Texas Electric Trucks Could Run On The Wind

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The U.S. Department of Energy has just kicked off an electric truck demonstration project in the Houston-Galveston area, and since it’s Texas you know there’s a potential to power those trucks with wind. TXU, the electricity supplier to Houston, already offers a 100 percent wind power option to its customers, and the project is being conducted in collaboration with the Houston-Galveston Area Council (H-GAC), which is up to its neck in sustainability programs and offers a cooperative energy  purchasing program. So here’s hoping, and in the meantime let’s take a closer look at the project and at Smith Electric Vehicles, which is providing 30 trucks for the demonstration project.

The Houston-Galveston Electric Truck Project

The H-GAC Zero Emission Truck Project is funded through a grant from the Energy Department’s National Energy Technology Laboratory, to be administered by H-GAC. The project also involves the clean tech powerhouse Center for Transportation and the Environment, which has leveraged projects for the Army and NASA among other agencies (not to be confused with a likewise named center at North Carolina State University, btw).

The voluntary project is aimed at reducing diesel emissions from cargo transportation in the region, which is currently running in the non-attainment zone according to federal air quality standards. The goal is to attract participants to replace diesel delivery with medium-duty and heavy-duty all-electric trucks, demonstrating that the emission-free trucks perform just as well as their polluting counterparts and are cost-effective to operate, too.

H-GAC electric truck demonstration project kicks off.

At only 30, the number of trucks may seem modest, but since the program is focused on daily-use vehicles the expectation is that those 30 trucks will jointly save more than 250,000 gallons of diesel over the demonstration period of two years, while reducing green house gas emissions by 37.5 million tons of carbon equivalents per year.

As a sweetener, the trucks come with a charging station, so if you’re a fleet manager in the Houston-Galveston region and you happen to be reading this, give the folks at Smith Electric Vehicles Corp. a call.

Smith Electric Vehicles And The Electric Truck Project

Smith Electric first popped onto our radar through our sister site Gas2.org, which reported on the company’s electric truck promotion in Washington, D.C. back in 2009, in which it officially delivered electric delivery trucks to Coca-Cola and the utility PSE&G.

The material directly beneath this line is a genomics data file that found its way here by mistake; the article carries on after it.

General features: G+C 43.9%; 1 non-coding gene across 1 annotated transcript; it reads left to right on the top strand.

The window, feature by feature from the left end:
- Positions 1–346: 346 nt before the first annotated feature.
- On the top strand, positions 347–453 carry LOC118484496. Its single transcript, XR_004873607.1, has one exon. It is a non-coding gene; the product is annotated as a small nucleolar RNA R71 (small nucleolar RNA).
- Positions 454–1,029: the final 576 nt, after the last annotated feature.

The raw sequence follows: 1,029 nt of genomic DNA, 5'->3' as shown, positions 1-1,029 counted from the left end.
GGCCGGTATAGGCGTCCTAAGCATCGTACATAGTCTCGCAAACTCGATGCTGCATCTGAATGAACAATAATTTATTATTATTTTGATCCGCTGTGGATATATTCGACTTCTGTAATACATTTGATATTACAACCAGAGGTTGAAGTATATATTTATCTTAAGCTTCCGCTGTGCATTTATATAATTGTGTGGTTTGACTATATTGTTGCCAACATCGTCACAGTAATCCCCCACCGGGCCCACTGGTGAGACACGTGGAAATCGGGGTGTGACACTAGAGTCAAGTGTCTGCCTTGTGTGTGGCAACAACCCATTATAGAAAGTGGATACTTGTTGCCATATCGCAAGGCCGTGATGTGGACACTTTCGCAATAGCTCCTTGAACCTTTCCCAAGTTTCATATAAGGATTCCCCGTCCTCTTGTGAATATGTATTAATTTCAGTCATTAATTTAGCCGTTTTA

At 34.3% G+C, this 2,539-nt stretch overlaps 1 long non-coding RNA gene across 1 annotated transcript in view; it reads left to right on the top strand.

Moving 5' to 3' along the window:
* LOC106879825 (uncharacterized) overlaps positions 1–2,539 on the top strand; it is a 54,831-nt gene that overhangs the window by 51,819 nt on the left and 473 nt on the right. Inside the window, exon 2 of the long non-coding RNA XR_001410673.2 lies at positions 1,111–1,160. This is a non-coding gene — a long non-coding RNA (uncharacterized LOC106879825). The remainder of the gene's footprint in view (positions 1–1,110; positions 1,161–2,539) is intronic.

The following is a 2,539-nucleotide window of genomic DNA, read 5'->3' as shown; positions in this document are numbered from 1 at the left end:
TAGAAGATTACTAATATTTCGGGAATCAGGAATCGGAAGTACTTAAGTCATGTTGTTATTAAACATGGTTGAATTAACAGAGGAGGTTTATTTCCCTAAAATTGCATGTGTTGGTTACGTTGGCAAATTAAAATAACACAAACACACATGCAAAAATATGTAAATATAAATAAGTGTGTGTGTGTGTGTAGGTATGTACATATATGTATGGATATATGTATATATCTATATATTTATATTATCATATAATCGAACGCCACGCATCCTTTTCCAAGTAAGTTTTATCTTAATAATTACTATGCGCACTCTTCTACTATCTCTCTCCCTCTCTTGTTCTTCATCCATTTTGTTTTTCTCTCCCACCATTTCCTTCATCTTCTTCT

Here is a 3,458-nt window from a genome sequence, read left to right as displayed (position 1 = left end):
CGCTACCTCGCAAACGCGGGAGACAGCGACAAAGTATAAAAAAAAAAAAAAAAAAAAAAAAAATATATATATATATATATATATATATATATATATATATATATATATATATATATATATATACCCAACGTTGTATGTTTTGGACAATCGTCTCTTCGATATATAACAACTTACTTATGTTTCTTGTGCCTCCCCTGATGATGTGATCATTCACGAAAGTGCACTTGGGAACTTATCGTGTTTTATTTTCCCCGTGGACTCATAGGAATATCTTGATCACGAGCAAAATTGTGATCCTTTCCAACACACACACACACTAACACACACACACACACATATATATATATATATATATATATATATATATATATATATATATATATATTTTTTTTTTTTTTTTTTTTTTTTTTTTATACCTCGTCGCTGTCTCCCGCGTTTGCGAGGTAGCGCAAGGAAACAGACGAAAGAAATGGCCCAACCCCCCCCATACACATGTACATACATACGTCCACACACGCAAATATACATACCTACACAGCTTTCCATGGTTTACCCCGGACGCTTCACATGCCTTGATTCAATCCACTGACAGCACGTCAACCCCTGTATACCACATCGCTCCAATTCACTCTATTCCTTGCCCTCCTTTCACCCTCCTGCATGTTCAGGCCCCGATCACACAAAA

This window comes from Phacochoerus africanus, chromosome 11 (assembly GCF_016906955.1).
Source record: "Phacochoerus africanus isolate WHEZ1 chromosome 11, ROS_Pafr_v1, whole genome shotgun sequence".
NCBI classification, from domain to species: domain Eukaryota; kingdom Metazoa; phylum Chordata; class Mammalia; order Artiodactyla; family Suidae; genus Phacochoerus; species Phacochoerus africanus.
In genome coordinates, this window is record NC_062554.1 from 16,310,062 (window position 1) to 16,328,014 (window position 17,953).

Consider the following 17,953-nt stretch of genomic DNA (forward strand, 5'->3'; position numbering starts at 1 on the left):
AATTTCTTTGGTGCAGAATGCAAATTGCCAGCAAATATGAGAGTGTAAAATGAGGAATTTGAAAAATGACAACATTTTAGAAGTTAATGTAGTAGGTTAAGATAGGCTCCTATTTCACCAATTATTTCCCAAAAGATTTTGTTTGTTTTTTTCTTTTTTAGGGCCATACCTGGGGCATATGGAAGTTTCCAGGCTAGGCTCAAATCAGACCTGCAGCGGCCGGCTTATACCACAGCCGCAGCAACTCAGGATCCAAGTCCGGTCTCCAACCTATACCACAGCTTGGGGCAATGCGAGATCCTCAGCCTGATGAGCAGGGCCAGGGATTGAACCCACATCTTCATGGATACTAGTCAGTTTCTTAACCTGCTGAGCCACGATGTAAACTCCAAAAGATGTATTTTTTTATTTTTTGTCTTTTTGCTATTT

FedEx is among several other U.S. companies that have been tooling cargo around in Smith Electric trucks. Last year, FedEx took delivery of the company’s new “Newton Step Van” model, which features a walk-in body.

The trucks included in the H-GAC project feature Smith Electric’s proprietary Smith Power battery platform and Smith Drive, along with the Smith Link data tracker.

The accompanying charging station is designed to provide a full charge overnight, in about 6 to 10 hours depending on the size of the battery pack and other variables.

Let’s note for the record that Smith Electric has itself received major federal clean energy funding and ran into some financial straits last year, for which it was supposedly at risk of being labeled the “next Solyndra,” for what it’s worth. However, earlier this summer the New York Times reported at length on Smith’s efforts to start up electric truck manufacturing facilities in New York City and Chicago, and things seem to be looking up for the company.

About That Texas Wind Power

Wind power has been taking off like a rocket deep in the heart of oil country, including not only energy generation from wind farms but the biggest wind power storage facility in the US. That’s why it’s not surprising that the Houston utility TXU offers not just any old 100 percent wind power option, but a 100 percent wind power option using energy drawn from in-state wind farms.

That’s a major contribution to the local pride angle for business marketing, so while the H-GAC project doesn’t necessarily include a renewable energy EV recharging component, we wouldn’t be surprised if some enterprising fleet manager went down that road.

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Tina Casey

Tina specializes in advanced energy technology, military sustainability, emerging materials, biofuels, ESG and related policy and political matters. Views expressed are her own. Follow her on LinkedIn, Threads, or Bluesky.

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